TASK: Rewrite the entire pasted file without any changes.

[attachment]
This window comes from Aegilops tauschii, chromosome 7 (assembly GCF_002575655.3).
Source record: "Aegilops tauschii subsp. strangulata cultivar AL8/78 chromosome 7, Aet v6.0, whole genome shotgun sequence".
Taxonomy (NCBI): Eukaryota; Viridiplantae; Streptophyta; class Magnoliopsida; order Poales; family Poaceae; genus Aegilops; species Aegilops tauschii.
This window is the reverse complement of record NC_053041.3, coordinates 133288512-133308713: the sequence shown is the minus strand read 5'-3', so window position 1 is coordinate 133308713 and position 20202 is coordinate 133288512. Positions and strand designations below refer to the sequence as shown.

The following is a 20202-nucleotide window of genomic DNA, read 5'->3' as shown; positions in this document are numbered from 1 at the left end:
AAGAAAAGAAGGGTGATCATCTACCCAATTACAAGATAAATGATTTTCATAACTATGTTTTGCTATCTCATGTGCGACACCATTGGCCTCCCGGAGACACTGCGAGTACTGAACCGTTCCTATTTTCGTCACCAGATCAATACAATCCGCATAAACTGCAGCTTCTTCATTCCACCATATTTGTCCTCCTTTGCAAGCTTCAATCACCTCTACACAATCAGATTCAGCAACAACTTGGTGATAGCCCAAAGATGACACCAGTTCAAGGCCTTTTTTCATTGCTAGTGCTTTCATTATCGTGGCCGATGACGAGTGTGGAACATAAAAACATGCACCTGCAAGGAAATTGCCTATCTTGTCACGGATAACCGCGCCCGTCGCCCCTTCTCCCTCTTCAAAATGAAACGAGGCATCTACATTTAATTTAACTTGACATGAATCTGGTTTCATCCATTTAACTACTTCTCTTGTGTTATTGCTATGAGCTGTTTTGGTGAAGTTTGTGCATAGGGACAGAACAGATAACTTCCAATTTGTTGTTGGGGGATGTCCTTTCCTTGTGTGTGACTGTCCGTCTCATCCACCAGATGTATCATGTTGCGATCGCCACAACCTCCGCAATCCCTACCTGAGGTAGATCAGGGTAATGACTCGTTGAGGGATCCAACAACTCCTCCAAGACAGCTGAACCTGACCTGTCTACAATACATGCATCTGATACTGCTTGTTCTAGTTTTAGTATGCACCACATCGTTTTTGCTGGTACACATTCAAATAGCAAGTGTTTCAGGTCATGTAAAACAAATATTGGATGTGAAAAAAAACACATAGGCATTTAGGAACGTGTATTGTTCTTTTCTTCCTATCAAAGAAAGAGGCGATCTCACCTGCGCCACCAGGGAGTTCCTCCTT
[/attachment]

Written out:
This window comes from Aegilops tauschii, chromosome 7 (assembly GCF_002575655.3).
Source record: "Aegilops tauschii subsp. strangulata cultivar AL8/78 chromosome 7, Aet v6.0, whole genome shotgun sequence".
Taxonomy (NCBI): Eukaryota; Viridiplantae; Streptophyta; class Magnoliopsida; order Poales; family Poaceae; genus Aegilops; species Aegilops tauschii.
This window is the reverse complement of record NC_053041.3, coordinates 133288512-133308713: the sequence shown is the minus strand read 5'-3', so window position 1 is coordinate 133308713 and position 20202 is coordinate 133288512. Positions and strand designations below refer to the sequence as shown.

The following is a 20202-nucleotide window of genomic DNA, read 5'->3' as shown; positions in this document are numbered from 1 at the left end:
AAGAAAAGAAGGGTGATCATCTACCCAATTACAAGATAAATGATTTTCATAACTATGTTTTGCTATCTCATGTGCGACACCATTGGCCTCCCGGAGACACTGCGAGTACTGAACCGTTCCTATTTTCGTCACCAGATCAATACAATCCGCATAAACTGCAGCTTCTTCATTCCACCATATTTGTCCTCCTTTGCAAGCTTCAATCACCTCTACACAATCAGATTCAGCAACAACTTGGTGATAGCCCAAAGATGACACCAGTTCAAGGCCTTTTTTCATTGCTAGTGCTTTCATTATCGTGGCCGATGACGAGTGTGGAACATAAAAACATGCACCTGCAAGGAAATTGCCTATCTTGTCACGGATAACCGCGCCCGTCGCCCCTTCTCCCTCTTCAAAATGAAACGAGGCATCTACATTTAATTTAACTTGACATGAATCTGGTTTCATCCATTTAACTACTTCTCTTGTGTTATTGCTATGAGCTGTTTTGGTGAAGTTTGTGCATAGGGACAGAACAGATAACTTCCAATTTGTTGTTGGGGGATGTCCTTTCCTTGTGTGTGACTGTCCGTCTCATCCACCAGATGTATCATGTTGCGATCGCCACAACCTCCGCAATCCCTACCTGAGGTAGATCAGGGTAATGACTCGTTGAGGGATCCAACAACTCCTCCAAGACAGCTGAACCTGACCTGTCTACAATACATGCATCTGATACTGCTTGTTCTAGTTTTAGTATGCACCACATCGTTTTTGCTGGTACACATTCAAATAGCAAGTGTTTCAGGTCATGTAAAACAAATATTGGATGTGAAAAAAAACACATAGGCATTTAGGAACGTGTATTGTTCTTTTCTTCCTATCAAAGAAAGAGGCGATCTCACCTGCGCCACCAGGGAGTTCCTCCTT